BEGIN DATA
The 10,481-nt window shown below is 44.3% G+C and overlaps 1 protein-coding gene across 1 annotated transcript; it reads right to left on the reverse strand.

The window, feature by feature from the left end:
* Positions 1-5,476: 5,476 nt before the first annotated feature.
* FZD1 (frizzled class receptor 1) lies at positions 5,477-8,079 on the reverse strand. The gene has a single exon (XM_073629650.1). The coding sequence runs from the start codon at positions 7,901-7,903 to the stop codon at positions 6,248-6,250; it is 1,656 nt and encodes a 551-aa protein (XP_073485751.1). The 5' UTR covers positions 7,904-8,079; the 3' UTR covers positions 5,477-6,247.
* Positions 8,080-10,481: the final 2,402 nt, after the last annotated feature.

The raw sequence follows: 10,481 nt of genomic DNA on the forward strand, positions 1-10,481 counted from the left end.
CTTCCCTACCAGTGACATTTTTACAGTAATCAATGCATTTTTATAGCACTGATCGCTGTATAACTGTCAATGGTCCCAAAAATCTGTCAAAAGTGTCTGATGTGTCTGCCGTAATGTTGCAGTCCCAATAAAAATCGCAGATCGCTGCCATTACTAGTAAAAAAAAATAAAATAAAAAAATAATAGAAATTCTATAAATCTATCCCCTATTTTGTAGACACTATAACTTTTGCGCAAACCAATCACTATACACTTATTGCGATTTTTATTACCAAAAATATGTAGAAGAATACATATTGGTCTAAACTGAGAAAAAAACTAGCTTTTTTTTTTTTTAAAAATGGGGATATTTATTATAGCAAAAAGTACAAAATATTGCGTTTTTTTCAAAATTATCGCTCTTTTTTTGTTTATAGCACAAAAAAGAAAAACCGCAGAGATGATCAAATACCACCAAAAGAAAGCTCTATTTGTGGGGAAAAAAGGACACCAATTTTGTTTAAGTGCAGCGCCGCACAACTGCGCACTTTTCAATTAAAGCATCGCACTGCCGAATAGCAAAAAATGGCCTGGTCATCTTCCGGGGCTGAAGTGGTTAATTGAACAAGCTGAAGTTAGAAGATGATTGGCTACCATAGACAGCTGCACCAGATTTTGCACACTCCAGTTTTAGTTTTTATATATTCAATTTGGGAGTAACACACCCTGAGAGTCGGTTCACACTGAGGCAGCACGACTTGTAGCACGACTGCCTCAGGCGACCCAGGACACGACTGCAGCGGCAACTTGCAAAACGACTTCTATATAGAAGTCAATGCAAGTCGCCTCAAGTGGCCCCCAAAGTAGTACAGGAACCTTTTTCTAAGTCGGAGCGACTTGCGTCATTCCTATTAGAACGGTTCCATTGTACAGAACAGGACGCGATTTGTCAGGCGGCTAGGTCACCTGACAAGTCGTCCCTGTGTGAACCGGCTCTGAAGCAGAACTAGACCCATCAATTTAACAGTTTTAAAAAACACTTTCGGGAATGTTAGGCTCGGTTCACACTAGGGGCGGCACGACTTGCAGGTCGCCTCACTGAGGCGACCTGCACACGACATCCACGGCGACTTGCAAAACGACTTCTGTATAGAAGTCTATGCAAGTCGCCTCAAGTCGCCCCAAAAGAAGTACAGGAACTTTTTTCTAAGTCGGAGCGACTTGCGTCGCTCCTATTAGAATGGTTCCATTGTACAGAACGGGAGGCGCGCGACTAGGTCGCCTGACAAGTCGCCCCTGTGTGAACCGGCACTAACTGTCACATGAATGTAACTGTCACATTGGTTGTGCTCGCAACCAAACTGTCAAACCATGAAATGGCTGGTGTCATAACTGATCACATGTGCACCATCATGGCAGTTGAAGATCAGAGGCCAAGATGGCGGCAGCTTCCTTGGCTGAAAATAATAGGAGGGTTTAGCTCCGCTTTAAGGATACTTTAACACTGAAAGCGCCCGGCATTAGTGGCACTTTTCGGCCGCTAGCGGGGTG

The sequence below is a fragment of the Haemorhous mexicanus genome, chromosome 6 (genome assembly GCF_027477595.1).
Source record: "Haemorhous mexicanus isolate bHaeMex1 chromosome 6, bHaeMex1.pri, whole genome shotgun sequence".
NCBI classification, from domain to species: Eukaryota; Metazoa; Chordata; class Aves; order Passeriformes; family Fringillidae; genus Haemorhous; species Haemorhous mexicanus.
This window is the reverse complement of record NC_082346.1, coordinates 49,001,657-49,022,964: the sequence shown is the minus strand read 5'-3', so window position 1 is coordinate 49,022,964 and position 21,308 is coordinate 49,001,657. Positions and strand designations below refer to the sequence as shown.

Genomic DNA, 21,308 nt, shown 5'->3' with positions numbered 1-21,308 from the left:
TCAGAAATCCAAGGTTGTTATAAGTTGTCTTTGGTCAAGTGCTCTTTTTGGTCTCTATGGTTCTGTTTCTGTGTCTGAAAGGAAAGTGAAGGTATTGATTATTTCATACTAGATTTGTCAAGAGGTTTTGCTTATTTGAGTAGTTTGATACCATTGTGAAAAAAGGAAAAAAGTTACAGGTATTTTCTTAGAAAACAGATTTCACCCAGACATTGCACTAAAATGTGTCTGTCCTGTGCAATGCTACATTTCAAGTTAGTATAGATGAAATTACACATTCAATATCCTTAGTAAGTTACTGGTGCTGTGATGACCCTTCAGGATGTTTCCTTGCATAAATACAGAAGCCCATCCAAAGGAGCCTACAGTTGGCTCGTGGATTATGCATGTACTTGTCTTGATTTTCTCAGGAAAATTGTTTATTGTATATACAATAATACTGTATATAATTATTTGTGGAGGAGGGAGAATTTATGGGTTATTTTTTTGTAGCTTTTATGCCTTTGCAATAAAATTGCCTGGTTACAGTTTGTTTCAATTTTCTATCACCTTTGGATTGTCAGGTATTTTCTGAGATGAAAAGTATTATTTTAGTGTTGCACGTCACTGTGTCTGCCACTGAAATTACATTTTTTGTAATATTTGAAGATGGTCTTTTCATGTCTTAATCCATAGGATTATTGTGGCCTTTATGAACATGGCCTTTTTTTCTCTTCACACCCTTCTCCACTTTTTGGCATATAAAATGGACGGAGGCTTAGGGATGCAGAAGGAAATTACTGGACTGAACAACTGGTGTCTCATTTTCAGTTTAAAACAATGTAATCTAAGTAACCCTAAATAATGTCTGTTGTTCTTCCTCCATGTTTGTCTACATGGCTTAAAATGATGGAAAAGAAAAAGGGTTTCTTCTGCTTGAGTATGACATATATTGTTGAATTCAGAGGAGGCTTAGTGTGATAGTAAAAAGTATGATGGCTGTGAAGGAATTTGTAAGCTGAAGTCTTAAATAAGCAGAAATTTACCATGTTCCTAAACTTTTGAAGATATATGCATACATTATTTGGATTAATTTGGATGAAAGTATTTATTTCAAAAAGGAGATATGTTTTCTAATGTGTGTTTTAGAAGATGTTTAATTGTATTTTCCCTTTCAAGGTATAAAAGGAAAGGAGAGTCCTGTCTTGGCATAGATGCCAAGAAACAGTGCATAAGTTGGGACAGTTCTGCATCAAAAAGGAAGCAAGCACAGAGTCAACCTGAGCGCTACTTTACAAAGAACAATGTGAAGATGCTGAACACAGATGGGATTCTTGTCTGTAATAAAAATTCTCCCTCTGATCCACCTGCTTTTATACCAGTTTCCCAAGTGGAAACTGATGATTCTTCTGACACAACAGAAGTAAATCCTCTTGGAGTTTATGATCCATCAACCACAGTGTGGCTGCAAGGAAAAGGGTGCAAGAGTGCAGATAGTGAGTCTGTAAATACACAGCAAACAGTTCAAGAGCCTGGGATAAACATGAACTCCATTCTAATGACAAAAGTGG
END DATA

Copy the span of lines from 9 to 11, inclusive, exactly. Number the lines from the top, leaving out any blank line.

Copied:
Source record: "Haemorhous mexicanus isolate bHaeMex1 chromosome 6, bHaeMex1.pri, whole genome shotgun sequence".
NCBI classification, from domain to species: Eukaryota; Metazoa; Chordata; class Aves; order Passeriformes; family Fringillidae; genus Haemorhous; species Haemorhous mexicanus.
This window is the reverse complement of record NC_082346.1, coordinates 49,001,657-49,022,964: the sequence shown is the minus strand read 5'-3', so window position 1 is coordinate 49,022,964 and position 21,308 is coordinate 49,001,657. Positions and strand designations below refer to the sequence as shown.